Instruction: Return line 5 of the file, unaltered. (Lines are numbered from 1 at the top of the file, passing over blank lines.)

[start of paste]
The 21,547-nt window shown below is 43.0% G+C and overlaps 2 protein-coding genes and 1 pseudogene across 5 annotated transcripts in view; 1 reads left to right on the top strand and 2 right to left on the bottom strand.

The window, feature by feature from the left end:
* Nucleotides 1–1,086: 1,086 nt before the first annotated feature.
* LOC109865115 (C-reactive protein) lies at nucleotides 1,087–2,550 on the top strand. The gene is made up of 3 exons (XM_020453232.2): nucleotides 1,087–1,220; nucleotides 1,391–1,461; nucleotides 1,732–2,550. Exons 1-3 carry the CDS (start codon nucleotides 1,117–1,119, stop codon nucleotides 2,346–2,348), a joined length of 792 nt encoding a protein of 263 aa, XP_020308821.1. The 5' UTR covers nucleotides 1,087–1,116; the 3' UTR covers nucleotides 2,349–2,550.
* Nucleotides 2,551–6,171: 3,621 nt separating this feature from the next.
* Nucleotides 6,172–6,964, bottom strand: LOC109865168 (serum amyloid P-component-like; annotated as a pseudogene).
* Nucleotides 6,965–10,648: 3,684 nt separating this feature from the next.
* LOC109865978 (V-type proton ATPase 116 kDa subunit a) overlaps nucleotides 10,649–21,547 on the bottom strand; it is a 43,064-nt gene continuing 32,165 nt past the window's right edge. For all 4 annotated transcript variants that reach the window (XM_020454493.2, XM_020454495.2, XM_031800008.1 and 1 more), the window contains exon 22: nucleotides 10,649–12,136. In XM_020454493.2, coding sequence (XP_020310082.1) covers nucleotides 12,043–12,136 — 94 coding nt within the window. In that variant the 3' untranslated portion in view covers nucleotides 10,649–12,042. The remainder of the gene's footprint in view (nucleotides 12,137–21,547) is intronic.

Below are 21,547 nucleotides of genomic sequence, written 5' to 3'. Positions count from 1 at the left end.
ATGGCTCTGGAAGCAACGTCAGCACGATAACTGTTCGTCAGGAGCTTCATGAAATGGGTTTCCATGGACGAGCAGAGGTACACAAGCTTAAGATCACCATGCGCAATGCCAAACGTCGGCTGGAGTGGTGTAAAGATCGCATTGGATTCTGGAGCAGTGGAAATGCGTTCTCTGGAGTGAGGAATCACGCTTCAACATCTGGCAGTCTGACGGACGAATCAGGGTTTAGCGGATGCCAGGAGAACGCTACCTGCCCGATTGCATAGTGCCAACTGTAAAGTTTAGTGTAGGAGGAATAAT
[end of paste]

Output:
* Nucleotides 2,551–6,171: 3,621 nt separating this feature from the next.